Uniquely, as our democracy has taken shape and developed in Wales, the impact of our indigenous media outlets has eroded. The penetration of the broadcast media in Wales is notoriously patchy, particularly along the English border.
Our campaign in December 2019 was predominantly doorstep based, even in the depths of winter. For us, there was no clear plan to go beyond engaging on a one-to-one basis. Where campaign resources were tight and a winter election was physically more demanding, our heroic efforts in some seats bore no real fruit.
As the Coronavirus pandemic has shown, the electorate has adapted quickly to the use of technology. We must harness this change, be ready to learn and adapt our campaigning techniques.
Now, and in the years ahead, digital campaigning must be our focus whilst understanding that there will always be those who are digitally excluded, and we must ensure that these are also reached. We must, however, ensure that we reach beyond talking to each other to engage with the broader public.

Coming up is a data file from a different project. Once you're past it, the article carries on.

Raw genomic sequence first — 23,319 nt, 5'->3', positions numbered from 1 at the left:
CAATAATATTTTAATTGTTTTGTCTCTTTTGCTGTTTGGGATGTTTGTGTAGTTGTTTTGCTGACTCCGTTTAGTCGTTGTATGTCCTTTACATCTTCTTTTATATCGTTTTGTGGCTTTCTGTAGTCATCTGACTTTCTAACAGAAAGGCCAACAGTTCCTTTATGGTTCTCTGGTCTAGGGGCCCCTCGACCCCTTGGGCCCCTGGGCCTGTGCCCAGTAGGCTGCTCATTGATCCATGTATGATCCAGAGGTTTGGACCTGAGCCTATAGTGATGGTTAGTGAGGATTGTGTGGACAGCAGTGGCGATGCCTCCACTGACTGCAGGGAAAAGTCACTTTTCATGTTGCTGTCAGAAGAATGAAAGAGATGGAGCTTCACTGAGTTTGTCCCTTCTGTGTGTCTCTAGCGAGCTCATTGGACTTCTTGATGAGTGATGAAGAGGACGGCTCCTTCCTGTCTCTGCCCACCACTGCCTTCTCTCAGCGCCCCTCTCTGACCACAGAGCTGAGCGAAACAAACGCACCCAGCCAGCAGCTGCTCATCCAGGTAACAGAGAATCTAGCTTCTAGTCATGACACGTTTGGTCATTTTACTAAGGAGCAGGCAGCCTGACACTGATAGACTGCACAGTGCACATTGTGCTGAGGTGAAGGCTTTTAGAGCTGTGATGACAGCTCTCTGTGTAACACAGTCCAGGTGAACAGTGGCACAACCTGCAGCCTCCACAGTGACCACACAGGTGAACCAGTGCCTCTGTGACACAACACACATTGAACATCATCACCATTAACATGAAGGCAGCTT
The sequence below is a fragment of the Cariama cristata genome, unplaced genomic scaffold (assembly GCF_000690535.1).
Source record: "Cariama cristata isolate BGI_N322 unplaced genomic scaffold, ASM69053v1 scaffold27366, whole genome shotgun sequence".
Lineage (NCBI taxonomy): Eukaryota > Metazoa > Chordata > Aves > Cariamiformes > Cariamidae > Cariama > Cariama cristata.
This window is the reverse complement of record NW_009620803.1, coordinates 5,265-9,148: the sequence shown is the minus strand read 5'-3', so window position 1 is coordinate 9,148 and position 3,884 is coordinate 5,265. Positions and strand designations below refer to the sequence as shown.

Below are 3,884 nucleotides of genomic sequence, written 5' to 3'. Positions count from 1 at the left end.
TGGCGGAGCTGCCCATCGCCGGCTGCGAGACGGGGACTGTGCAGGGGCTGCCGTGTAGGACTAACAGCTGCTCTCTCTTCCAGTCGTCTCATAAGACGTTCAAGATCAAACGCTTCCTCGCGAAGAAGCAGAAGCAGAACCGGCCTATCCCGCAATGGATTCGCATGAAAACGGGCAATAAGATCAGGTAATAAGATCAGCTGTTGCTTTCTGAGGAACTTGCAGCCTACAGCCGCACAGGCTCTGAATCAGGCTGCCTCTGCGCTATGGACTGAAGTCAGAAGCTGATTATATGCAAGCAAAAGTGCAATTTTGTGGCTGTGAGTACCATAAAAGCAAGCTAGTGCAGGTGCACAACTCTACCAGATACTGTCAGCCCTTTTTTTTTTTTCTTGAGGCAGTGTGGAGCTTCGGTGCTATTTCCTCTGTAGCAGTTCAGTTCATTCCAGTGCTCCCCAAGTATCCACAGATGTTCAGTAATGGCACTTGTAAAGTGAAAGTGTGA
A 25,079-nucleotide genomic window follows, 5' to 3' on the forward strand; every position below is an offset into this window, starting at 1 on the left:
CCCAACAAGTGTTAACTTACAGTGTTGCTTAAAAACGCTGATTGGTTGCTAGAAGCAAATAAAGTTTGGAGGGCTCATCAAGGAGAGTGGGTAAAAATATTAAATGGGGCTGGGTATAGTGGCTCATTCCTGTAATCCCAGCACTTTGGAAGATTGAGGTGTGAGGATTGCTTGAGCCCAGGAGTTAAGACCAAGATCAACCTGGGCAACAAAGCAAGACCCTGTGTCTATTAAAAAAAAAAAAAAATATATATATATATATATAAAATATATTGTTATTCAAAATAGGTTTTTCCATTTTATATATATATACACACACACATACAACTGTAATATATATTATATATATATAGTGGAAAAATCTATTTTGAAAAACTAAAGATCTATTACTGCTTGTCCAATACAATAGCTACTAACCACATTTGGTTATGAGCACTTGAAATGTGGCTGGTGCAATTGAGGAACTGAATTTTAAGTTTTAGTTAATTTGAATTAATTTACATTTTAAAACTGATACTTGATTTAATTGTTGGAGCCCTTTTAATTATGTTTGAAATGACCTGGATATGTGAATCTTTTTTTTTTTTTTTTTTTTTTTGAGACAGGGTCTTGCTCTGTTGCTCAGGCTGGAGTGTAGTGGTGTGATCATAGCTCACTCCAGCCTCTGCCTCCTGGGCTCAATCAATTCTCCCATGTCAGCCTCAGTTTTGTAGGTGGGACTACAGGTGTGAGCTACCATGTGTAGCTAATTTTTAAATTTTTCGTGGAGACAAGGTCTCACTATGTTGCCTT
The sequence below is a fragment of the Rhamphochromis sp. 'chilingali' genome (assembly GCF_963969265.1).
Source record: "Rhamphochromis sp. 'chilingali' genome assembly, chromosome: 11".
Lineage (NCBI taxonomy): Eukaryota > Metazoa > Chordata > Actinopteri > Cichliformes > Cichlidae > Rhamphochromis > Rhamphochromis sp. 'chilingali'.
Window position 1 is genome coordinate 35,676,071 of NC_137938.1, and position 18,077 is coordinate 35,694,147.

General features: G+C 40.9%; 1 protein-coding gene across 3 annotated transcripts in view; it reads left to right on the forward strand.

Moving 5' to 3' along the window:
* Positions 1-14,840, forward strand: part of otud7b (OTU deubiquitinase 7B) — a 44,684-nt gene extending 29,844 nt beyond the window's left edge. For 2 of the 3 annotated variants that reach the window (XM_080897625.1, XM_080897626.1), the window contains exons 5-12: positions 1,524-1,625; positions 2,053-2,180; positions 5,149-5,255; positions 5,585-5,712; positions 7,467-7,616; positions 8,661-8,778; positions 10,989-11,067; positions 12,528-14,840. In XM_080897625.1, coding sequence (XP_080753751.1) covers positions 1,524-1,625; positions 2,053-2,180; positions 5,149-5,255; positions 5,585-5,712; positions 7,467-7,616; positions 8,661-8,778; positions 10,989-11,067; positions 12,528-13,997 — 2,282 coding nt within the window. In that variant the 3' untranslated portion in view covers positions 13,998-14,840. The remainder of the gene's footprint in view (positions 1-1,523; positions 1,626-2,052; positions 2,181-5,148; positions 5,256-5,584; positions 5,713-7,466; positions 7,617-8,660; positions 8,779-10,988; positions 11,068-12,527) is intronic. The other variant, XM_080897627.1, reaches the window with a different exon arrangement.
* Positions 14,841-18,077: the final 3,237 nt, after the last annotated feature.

Our message must be clear and simple
Over the next few months, Welsh Labour must focus on building an election platform that meets the needs of our nation, post Covid-19. We must show that we can rebuild a prosperous nation out of this crisis, and we need to do this in a sustainable, equitable way which understands that the climate change crisis continues to be the biggest threat of our generation. As the report suggests, “a transformational change must be rooted in the daily experiences and struggles of people’s lives in their place and communities.”